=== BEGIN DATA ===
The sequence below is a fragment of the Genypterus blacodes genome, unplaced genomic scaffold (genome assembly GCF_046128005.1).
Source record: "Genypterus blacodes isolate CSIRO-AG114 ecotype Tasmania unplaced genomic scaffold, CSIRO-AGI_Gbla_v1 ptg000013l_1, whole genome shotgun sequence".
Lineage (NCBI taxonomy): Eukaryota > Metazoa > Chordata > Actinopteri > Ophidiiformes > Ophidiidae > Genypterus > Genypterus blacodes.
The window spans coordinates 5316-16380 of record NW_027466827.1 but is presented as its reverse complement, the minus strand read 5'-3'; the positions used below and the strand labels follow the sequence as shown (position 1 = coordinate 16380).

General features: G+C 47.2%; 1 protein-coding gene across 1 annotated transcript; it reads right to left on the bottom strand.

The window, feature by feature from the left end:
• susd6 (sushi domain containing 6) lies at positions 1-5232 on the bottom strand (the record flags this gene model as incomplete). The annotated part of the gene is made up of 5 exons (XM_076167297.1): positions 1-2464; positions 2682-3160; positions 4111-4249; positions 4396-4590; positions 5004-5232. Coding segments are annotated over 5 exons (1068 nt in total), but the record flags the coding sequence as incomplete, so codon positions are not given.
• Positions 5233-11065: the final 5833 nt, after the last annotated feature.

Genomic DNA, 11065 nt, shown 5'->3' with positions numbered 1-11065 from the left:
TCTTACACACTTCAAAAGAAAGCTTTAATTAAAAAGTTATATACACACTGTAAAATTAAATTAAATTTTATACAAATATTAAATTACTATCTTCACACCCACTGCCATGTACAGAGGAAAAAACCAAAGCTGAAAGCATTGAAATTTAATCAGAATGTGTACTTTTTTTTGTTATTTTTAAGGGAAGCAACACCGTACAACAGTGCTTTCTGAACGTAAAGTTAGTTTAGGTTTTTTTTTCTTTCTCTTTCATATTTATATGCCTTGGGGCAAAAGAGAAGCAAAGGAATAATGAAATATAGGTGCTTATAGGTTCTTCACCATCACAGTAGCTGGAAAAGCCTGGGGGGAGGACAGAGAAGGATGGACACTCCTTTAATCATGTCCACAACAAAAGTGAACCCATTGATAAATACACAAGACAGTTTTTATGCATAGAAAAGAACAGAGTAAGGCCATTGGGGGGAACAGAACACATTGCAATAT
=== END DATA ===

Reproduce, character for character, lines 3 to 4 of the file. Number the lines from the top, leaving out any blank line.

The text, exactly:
Lineage (NCBI taxonomy): Eukaryota > Metazoa > Chordata > Actinopteri > Ophidiiformes > Ophidiidae > Genypterus > Genypterus blacodes.
The window spans coordinates 5316-16380 of record NW_027466827.1 but is presented as its reverse complement, the minus strand read 5'-3'; the positions used below and the strand labels follow the sequence as shown (position 1 = coordinate 16380).